In years past, I would go to student art shows and say "cool" or "oh that's interesting" as if I'm a soccer mom attending her seven-year-old's art showcase. It's definitely unjust of me to put the two contrasting age groups into one category in terms of skill level, but at the time, I couldn't help it. To me, there were only the two categories of professional and etc. After setting up my own exhibition, however, I've come to appreciate the thought process of an Art V student. It's more complex and considerate of materials and space. Rather than focusing on the art work itself, I find that the presentation holds just as much value as the portfolio.
What would you do differently if you had the opportunity to do it over?
After my show, I really began to appreciate how space was utilized. If I could do it all over again, I would put more time into creating a certain tone with my decor and displays that match the theme #Wholesome.
If you had unlimited time and resources, what else would you have done to complete your show?
I probably would've brought it to a different exhibition area. Maybe I'll rent out a space at the Visual Art Center of Richmond to make it more convincing. Something about a school setting almost degrades the art to me (refer back to soccer mom example).
What was the overall value of this experience for you?
I'm the type of person who gets in her head a lot. If someone tells me something is hard, it'll be near impossible to convince me otherwise (totally irrational). This was the case prior to actually setting up my show. People told me how hard and stressful it was going to be, but I really enjoy managing and developing a concept/experience so it worked out for me. This exhibition has given me a lot to talk about and connect with my past experiences like the workshop at VMFA about exhibition design.
How could this process be enhanced for future Art 5 students?
I think it would be fun if the senior art show had more boundaries. It sounds counterintuitive, but treating the show like a Chopped competition where each person randomly picks a challenge such as an X amount for budget, or X amount of time to complete their show. I think it would be appealing for kids to push themselves rather than having overwhelming free reign.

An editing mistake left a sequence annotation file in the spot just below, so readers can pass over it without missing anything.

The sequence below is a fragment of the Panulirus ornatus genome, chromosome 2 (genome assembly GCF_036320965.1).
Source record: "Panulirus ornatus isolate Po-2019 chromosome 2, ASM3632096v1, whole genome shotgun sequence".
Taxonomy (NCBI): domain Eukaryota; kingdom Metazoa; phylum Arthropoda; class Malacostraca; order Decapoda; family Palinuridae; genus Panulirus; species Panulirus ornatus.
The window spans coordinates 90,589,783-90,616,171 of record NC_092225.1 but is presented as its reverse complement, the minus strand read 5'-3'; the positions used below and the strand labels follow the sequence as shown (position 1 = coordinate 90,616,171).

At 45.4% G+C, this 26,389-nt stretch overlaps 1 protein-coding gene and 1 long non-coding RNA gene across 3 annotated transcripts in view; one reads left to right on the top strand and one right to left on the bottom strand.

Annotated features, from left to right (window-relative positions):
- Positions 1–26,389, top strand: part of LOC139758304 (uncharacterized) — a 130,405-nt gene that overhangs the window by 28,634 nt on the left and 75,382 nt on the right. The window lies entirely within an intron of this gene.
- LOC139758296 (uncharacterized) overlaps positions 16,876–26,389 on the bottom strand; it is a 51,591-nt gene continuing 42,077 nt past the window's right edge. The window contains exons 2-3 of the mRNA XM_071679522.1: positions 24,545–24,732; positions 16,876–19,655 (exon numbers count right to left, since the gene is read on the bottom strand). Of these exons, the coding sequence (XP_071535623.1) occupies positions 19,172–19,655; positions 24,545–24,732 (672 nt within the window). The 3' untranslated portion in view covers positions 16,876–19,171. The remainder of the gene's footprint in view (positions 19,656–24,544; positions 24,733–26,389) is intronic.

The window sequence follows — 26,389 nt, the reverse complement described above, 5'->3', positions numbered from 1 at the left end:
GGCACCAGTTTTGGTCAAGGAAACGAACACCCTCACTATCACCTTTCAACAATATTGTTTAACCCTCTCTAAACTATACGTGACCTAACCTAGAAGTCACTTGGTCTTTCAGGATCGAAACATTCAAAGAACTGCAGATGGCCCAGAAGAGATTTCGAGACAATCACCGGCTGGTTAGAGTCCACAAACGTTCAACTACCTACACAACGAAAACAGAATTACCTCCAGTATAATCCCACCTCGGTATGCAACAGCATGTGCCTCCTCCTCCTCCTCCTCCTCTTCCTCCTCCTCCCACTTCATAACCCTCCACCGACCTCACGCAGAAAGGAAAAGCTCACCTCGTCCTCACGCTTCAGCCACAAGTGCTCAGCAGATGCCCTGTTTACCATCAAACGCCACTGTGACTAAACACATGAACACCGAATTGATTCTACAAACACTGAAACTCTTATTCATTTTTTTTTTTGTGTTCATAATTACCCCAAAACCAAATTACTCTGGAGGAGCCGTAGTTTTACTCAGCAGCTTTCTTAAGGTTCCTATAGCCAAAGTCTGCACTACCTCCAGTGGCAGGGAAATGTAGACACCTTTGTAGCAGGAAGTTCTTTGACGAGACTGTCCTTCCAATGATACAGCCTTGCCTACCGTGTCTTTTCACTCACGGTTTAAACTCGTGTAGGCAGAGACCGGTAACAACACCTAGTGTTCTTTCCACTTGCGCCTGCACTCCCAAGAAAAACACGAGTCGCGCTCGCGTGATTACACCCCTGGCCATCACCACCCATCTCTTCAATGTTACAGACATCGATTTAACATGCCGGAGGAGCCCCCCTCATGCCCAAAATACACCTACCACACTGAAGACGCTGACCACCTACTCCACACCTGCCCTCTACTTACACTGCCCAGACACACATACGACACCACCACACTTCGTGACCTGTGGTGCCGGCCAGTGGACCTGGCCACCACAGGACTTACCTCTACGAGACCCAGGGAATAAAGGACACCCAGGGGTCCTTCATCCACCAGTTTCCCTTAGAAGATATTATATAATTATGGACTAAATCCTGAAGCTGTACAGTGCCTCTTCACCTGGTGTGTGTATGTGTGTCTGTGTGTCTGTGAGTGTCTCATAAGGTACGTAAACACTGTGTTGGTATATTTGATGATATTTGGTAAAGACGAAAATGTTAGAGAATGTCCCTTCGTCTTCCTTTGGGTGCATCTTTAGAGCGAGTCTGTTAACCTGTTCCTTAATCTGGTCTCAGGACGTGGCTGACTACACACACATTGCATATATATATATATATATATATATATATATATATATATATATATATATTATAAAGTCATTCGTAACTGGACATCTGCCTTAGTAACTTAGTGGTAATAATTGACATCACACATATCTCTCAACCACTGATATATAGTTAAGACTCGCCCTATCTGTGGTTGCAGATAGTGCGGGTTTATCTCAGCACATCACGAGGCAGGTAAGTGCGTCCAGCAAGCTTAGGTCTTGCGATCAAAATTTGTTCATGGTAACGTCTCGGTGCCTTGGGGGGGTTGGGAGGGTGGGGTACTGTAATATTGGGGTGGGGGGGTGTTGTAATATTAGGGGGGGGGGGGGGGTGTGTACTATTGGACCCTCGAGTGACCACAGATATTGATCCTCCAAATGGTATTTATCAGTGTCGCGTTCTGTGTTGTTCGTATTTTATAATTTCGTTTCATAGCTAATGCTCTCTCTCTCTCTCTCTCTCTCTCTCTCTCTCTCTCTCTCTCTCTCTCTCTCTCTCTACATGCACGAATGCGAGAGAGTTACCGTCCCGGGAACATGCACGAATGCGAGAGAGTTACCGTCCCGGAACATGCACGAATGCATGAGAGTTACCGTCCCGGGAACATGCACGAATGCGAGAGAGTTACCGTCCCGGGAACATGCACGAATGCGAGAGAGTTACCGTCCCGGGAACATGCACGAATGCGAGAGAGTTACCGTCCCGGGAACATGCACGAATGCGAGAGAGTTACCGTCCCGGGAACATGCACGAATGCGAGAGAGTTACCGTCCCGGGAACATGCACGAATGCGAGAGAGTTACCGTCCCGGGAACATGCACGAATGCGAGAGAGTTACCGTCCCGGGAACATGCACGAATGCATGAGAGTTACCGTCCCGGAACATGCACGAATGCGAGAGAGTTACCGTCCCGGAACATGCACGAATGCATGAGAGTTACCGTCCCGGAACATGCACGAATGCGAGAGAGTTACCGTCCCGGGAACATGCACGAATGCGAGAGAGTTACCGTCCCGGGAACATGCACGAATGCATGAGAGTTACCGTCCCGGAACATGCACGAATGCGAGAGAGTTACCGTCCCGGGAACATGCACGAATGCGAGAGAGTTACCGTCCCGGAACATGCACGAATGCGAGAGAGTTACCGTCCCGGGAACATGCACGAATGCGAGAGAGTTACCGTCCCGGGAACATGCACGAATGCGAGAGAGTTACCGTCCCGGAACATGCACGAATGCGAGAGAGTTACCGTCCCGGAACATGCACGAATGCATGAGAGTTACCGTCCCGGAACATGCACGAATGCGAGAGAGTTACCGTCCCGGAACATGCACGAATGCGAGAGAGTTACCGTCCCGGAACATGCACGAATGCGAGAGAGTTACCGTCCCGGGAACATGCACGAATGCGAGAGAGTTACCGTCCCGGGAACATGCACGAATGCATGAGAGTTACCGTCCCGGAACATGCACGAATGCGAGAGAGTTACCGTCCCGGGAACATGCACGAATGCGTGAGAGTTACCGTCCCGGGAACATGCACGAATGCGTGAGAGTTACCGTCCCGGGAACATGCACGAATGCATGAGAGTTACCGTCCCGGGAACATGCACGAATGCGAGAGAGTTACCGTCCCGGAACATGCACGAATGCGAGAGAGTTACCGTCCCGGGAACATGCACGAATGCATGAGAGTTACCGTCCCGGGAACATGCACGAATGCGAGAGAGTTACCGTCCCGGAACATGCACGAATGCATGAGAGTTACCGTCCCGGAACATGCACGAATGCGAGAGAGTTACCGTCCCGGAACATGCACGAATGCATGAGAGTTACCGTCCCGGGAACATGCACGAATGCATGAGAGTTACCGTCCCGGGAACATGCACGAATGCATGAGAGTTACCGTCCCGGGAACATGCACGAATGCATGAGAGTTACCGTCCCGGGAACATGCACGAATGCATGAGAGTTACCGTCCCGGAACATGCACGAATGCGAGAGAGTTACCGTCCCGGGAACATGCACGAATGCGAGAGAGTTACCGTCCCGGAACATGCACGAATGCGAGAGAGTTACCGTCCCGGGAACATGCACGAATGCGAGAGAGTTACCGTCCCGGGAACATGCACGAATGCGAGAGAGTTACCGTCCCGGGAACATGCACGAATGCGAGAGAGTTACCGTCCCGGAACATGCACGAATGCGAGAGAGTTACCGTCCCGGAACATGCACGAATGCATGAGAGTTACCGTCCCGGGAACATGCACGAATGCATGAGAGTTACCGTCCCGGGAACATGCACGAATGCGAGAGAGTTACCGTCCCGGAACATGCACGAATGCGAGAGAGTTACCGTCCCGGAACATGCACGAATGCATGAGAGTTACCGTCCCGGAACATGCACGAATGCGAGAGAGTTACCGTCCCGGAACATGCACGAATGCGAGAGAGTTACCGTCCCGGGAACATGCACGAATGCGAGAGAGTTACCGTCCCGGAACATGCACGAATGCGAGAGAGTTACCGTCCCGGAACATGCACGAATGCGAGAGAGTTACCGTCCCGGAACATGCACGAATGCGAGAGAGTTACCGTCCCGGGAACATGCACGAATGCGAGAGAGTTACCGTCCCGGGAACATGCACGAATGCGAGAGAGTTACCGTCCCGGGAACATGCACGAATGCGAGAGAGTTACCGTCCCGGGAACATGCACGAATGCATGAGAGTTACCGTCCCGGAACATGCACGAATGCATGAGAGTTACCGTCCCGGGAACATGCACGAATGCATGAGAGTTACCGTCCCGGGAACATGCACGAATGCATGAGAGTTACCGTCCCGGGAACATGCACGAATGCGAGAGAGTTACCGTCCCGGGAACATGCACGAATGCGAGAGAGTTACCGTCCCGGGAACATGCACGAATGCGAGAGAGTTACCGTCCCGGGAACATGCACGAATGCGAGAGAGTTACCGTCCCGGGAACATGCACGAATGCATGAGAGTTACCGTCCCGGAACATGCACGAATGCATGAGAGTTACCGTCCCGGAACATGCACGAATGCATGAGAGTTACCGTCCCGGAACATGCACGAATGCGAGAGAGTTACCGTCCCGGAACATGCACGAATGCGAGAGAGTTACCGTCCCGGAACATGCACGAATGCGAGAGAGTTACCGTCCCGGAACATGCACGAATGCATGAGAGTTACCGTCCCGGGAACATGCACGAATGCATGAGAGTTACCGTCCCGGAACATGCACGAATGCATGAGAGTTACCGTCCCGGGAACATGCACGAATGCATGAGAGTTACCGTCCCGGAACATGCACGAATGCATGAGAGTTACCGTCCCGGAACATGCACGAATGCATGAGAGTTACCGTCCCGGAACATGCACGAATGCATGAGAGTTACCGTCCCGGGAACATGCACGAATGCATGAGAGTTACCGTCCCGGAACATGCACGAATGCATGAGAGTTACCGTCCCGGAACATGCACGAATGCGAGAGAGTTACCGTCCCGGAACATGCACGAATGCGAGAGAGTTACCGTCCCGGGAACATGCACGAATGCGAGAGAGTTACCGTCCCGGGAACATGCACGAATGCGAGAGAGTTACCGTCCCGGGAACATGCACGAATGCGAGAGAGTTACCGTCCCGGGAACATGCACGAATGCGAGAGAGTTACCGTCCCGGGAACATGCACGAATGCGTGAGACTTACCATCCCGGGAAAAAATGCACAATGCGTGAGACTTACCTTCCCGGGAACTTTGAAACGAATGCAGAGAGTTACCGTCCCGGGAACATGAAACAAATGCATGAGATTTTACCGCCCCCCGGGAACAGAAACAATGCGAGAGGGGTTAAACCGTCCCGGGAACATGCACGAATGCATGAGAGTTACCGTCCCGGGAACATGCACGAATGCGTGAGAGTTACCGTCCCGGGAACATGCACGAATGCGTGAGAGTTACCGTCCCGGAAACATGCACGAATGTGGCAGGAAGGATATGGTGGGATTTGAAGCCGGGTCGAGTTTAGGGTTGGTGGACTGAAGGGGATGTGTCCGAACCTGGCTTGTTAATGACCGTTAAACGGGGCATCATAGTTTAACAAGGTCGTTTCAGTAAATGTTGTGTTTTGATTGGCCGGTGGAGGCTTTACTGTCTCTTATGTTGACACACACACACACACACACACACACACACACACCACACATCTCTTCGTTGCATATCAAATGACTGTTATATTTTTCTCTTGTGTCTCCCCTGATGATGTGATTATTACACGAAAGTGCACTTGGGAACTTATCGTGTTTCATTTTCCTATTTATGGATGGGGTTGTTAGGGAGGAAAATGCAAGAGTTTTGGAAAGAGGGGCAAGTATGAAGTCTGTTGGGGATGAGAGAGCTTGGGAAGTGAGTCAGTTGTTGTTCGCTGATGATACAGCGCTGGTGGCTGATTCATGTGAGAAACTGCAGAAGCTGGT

What means did you use to promote your show, and how might you have promoted the show even better?
I promoted it on my instagram with piece features and witty stories to reel people into coming. I also had a last minute commercial made which I found to be ineffective (overall, I find ads on the morning announcements to be pretty useless), but it was still something. I think if I had the show as a secret where people don't know what to expect, then they'll be reeled in out of curiosity.
How do you feel about the labeling system you used for the work on display?
I was rather proud of myself for the labeling because it was easy and sustainable. At first, I had tried to cut out the label the same size as the cardstock, but it was extremely tedious to cut it in a perfect size. Also, some chunks couldn't be sanded off. I ended up cutting the labels into a size bigger than my card stock and wrapping it. The edges were clean and professional.
What setbacks did you have to face, and what could have been done to remedy them?
I really didn't like how my artist statement printed out before it felt too small. I think it would've been interesting to paint the words on the wall but I would run the risk of uncleanliness and time consumption. My 4x6 promo card also printed on photo paper rather than cardstock; it wasn't a big deal, but if it were on more sustainable paper, then that would be ideal.